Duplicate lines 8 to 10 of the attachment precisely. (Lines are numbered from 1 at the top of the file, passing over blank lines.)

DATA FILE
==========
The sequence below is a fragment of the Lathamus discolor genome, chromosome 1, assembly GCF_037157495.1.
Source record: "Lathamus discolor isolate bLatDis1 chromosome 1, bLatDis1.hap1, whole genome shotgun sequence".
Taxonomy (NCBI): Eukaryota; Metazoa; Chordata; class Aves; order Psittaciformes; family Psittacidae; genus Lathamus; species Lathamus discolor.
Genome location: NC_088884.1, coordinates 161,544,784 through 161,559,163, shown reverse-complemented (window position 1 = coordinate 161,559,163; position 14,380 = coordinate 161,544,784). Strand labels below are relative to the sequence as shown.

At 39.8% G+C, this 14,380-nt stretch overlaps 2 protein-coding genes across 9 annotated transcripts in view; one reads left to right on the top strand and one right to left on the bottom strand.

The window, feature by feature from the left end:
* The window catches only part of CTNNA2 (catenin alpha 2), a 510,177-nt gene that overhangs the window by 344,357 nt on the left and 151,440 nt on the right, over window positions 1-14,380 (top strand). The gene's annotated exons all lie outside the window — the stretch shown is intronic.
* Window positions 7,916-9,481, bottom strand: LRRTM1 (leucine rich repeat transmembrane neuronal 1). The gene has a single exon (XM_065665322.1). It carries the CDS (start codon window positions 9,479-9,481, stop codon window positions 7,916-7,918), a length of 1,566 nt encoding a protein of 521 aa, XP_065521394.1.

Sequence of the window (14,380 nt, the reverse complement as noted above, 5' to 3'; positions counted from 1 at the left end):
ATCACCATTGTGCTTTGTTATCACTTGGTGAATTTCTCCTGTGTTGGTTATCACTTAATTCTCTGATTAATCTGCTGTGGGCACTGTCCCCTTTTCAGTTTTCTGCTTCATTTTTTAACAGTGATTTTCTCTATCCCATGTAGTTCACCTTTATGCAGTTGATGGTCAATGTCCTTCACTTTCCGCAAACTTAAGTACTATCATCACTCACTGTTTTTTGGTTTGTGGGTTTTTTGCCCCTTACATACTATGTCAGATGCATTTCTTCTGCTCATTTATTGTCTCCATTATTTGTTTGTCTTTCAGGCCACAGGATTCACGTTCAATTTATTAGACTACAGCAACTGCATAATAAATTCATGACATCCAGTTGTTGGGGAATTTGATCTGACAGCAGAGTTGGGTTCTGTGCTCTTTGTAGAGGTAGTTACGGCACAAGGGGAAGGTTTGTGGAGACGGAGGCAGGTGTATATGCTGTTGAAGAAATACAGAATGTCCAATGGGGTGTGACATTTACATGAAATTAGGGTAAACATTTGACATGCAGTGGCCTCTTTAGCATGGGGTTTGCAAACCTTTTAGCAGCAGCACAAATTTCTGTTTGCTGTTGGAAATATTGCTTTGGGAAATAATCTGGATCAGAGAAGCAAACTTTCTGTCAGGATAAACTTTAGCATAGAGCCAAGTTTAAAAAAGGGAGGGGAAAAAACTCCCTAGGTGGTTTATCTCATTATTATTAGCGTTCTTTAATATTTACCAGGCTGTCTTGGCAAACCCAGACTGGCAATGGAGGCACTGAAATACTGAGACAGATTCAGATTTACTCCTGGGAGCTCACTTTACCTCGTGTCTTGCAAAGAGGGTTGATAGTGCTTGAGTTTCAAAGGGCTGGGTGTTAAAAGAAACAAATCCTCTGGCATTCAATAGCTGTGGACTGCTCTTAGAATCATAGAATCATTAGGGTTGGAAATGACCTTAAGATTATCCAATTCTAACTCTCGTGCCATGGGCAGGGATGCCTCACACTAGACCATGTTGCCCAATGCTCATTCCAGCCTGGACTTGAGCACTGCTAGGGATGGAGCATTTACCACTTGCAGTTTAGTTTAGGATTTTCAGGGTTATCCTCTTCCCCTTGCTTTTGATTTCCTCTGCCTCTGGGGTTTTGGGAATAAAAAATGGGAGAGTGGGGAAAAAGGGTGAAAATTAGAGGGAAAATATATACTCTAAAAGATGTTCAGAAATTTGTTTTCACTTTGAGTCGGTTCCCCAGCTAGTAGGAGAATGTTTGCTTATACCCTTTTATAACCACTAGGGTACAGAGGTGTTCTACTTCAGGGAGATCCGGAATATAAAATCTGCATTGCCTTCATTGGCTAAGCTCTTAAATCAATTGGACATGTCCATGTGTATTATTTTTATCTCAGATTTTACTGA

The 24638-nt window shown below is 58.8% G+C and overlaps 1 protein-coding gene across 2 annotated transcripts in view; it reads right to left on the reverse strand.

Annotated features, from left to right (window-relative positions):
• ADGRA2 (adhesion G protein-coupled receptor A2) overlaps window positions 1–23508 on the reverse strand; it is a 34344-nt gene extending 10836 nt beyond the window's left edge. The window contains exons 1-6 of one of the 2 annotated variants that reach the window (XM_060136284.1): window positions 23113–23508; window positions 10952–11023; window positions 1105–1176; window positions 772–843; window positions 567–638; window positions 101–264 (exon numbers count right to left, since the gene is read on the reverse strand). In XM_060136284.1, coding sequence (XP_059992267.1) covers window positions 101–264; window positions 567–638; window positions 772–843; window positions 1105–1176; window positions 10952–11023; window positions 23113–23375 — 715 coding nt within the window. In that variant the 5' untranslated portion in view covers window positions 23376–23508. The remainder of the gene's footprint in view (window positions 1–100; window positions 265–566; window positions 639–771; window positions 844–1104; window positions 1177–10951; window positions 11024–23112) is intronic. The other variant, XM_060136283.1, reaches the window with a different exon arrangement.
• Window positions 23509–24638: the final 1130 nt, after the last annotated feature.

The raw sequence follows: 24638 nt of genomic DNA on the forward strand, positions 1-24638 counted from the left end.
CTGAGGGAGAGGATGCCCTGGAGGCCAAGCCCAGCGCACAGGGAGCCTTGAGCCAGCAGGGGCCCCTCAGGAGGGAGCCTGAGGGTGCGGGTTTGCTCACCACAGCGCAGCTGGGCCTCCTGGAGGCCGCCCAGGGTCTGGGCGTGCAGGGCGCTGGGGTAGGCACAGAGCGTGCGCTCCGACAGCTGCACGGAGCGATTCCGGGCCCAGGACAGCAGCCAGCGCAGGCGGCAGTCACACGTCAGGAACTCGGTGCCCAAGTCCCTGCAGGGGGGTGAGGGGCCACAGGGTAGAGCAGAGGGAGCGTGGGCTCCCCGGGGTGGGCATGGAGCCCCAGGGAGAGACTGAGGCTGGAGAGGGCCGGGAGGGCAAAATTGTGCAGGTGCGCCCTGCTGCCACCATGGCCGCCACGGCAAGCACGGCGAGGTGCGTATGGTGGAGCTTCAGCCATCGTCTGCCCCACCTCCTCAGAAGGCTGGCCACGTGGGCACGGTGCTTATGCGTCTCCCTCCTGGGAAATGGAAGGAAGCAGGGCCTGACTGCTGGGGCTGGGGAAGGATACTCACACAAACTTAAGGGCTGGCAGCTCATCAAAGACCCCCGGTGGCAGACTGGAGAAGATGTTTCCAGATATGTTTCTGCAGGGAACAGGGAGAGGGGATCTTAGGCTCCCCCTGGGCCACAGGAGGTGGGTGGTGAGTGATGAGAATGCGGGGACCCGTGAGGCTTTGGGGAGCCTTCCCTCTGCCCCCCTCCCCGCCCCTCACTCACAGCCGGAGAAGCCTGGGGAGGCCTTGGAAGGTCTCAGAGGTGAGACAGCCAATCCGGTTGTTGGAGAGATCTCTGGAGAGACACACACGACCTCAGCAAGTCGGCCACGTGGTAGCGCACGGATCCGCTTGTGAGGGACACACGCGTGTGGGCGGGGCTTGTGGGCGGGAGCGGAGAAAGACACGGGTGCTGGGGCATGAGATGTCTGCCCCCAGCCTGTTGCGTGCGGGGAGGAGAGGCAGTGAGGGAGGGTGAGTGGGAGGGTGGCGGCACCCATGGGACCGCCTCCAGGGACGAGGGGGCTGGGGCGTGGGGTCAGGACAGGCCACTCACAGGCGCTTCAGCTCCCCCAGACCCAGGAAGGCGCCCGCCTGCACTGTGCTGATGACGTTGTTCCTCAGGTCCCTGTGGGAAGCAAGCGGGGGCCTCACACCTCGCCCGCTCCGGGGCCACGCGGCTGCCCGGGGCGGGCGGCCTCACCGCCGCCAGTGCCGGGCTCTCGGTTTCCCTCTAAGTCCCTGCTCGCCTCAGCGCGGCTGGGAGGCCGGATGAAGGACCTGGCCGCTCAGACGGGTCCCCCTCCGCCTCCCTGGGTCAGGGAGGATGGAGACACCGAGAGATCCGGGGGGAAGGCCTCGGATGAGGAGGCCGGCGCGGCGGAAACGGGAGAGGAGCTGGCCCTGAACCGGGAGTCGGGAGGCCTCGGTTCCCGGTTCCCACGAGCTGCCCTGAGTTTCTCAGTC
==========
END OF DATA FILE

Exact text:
* Window positions 7,916-9,481, bottom strand: LRRTM1 (leucine rich repeat transmembrane neuronal 1). The gene has a single exon (XM_065665322.1). It carries the CDS (start codon window positions 9,479-9,481, stop codon window positions 7,916-7,918), a length of 1,566 nt encoding a protein of 521 aa, XP_065521394.1.

Sequence of the window (14,380 nt, the reverse complement as noted above, 5' to 3'; positions counted from 1 at the left end):
ATCACCATTGTGCTTTGTTATCACTTGGTGAATTTCTCCTGTGTTGGTTATCACTTAATTCTCTGATTAATCTGCTGTGGGCACTGTCCCCTTTTCAGTTTTCTGCTTCATTTTTTAACAGTGATTTTCTCTATCCCATGTAGTTCACCTTTATGCAGTTGATGGTCAATGTCCTTCACTTTCCGCAAACTTAAGTACTATCATCACTCACTGTTTTTTGGTTTGTGGGTTTTTTGCCCCTTACATACTATGTCAGATGCATTTCTTCTGCTCATTTATTGTCTCCATTATTTGTTTGTCTTTCAGGCCACAGGATTCACGTTCAATTTATTAGACTACAGCAACTGCATAATAAATTCATGACATCCAGTTGTTGGGGAATTTGATCTGACAGCAGAGTTGGGTTCTGTGCTCTTTGTAGAGGTAGTTACGGCACAAGGGGAAGGTTTGTGGAGACGGAGGCAGGTGTATATGCTGTTGAAGAAATACAGAATGTCCAATGGGGTGTGACATTTACATGAAATTAGGGTAAACATTTGACATGCAGTGGCCTCTTTAGCATGGGGTTTGCAAACCTTTTAGCAGCAGCACAAATTTCTGTTTGCTGTTGGAAATATTGCTTTGGGAAATAATCTGGATCAGAGAAGCAAACTTTCTGTCAGGATAAACTTTAGCATAGAGCCAAGTTTAAAAAAGGGAGGGGAAAAAACTCCCTAGGTGGTTTATCTCATTATTATTAGCGTTCTTTAATATTTACCAGGCTGTCTTGGCAAACCCAGACTGGCAATGGAGGCACTGAAATACTGAGACAGATTCAGATTTACTCCTGGGAGCTCACTTTACCTCGTGTCTTGCAAAGAGGGTTGATAGTGCTTGAGTTTCAAAGGGCTGGGTGTTAAAAGAAACAAATCCTCTGGCATTCAATAGCTGTGGACTGCTCTTAGAATCATAGAATCATTAGGGTTGGAAATGACCTTAAGATTATCCAATTCTAACTCTCGTGCCATGGGCAGGGATGCCTCACACTAGACCATGTTGCCCAATGCTCATTCCAGCCTGGACTTGAGCACTGCTAGGGATGGAGCATTTACCACTTGCAGTTTAGTTTAGGATTTTCAGGGTTATCCTCTTCCCCTTGCTTTTGATTTCCTCTGCCTCTGGGGTTTTGGGAATAAAAAATGGGAGAGTGGGGAAAAAGGGTGAAAATTAGAGGGAAAATATATACTCTAAAAGATGTTCAGAAATTTGTTTTCACTTTGAGTCGGTTCCCCAGCTAGTAGGAGAATGTTTGCTTATACCCTTTTATAACCACTAGGGTACAGAGGTGTTCTACTTCAGGGAGATCCGGAATATAAAATCTGCATTGCCTTCATTGGCTAAGCTCTTAAATCAATTGGACATGTCCATGTGTATTATTTTTATCTCAGATTTTACTGA